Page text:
318 – 2024 Orange County Inspirational Women: Forum and Leadership Awards


Dr. Sandie Morgan is joined by the Ending Human Trafficking Podcast intern, Nadia Sosa, as the two discuss Dr. Sandie Morgan’s new award.

Dr. Sandie Morgan

Dr. Sandie Morgan is recognized globally for her expertise on combating human trafficking and working to end violence against women. She is the director of the Global Center for Women and Justice at Vanguard University in Southern California.

She is passionate about the role of education in fighting human trafficking. She launched a 12-unit Anti-Human Trafficking Certificate that is totally online.

She believes everyone can do something. But first, they need to study the issue.  Then they can be a voice and make a difference.

Key Points

  • As an educator, it’s important to ask questions and incorporate student voices in important conversation to better equip them to study the issues, be a voice, and make a difference.
  • A global context, the intersection of different dimensions across society, is essential when addressing issues in education.
  • When a community is safer for women and girls, the rest of that community is safer and bettered.
  • It is Dr. Morgan’s goal as an educator, that students learn principles of human dignity, to grow communities where exploitation and human trafficking cannot exist.
  • The theme of women supporting women is important for the next generation of girls, as the nominees, finalists, and awardees of this year’s Orange County Inspirational Women awards aim to build a future that will support and inspire the next generation of women.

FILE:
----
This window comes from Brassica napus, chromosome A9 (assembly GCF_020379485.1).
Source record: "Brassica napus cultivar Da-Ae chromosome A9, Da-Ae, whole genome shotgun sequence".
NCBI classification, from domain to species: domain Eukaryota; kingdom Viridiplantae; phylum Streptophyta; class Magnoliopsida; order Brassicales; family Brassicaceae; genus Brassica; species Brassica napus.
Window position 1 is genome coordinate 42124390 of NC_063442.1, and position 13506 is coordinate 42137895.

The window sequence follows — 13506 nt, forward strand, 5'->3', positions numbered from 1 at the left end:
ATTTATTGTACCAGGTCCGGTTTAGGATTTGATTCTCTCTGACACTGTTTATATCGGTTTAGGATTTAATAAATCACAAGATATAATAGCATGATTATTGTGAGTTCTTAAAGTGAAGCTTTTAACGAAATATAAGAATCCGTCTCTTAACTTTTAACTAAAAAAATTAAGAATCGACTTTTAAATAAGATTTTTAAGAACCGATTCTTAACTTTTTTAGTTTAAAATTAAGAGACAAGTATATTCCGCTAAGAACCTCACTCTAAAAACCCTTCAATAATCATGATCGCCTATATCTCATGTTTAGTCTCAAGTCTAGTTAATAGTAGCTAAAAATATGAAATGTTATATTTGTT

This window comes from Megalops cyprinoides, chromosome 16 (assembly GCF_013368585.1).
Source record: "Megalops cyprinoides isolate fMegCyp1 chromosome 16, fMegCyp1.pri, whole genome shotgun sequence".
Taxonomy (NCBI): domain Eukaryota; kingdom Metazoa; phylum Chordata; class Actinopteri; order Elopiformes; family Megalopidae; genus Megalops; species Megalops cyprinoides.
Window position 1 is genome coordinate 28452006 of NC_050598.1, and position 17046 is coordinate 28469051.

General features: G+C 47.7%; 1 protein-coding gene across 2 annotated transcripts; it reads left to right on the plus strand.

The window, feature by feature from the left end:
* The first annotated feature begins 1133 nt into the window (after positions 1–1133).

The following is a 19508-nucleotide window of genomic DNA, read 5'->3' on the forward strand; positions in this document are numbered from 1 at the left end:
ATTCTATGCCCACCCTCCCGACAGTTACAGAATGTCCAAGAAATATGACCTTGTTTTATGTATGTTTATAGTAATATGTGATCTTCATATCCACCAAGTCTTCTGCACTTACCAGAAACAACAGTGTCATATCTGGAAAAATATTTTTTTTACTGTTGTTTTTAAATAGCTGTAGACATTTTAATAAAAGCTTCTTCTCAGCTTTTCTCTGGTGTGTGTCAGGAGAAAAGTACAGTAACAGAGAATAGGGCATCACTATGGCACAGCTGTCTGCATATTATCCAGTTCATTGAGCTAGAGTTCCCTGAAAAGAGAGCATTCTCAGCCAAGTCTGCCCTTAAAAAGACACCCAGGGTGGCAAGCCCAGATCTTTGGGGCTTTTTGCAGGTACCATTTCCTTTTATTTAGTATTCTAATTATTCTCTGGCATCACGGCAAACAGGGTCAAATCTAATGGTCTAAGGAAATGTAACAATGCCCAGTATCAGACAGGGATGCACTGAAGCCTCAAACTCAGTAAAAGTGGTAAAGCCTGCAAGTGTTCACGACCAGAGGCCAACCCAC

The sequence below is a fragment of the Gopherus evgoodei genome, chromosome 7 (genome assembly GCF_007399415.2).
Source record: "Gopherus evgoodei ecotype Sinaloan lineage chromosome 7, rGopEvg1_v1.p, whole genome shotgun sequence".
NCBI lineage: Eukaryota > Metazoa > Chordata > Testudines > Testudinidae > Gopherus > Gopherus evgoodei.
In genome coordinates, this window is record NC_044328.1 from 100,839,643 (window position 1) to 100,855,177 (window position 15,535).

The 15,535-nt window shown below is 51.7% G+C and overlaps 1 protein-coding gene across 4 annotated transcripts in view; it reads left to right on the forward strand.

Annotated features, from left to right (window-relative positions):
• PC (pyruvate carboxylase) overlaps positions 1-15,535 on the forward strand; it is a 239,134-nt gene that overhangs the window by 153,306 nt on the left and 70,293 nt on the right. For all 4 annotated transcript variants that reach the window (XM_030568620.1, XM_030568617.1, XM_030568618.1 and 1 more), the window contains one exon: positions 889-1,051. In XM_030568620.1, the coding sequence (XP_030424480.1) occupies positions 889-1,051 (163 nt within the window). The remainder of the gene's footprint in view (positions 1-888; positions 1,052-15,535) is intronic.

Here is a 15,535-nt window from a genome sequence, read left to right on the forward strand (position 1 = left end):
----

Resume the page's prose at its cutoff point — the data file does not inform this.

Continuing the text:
Nadia Sosa 0:14
Welcome to the Ending Human Trafficking Podcast. This is Episode #318. I’m Nadia Sosa. I’m the podcast intern and I major in English with an emphasis in Creative Writing, and a minor in Journalism.

Sandra Morgan 0:28
My name is Dr. Sandie Morgan and I’m the director of Vanguard University’s Global Center for Women and Justice. And it’s so exciting to have my intern being the interviewer today so thank you, Nadia.

Nadia Sosa 0:46
Thank you, Dr. Morgan. Today, we’re going to be talking about Dr. Morgan’s new award, the 2024 Orange County Inspirational Women Forum and Leadership Awards for Education and Government. So to start off, Dr. Morgan, I just wanted to ask you, what has been your reaction to winning this award and how do you think that it’s recently affected the way that you interact in the sphere of education?

Sandra Morgan 1:12
First of all, I was delighted that there was a category for Women of Inspiration in Education and Government. I sometimes feel like I’m so behind the scenes and my job, my passion, I feel compelled, is to equip the next generation in combating human trafficking and reducing violence against women. So I was delighted to hear that this was a focus. The day of the lunch I showed up, because I always show up to be a voice and to represent what we do at the Global Center, and to represent the issues that women and girls face. So when they actually called my name, I was stunned. I stopped and then I went into, “Oh, I need to go up there and say something to represent the women and the girls that I work on behalf of.”

Nadia Sosa 2:25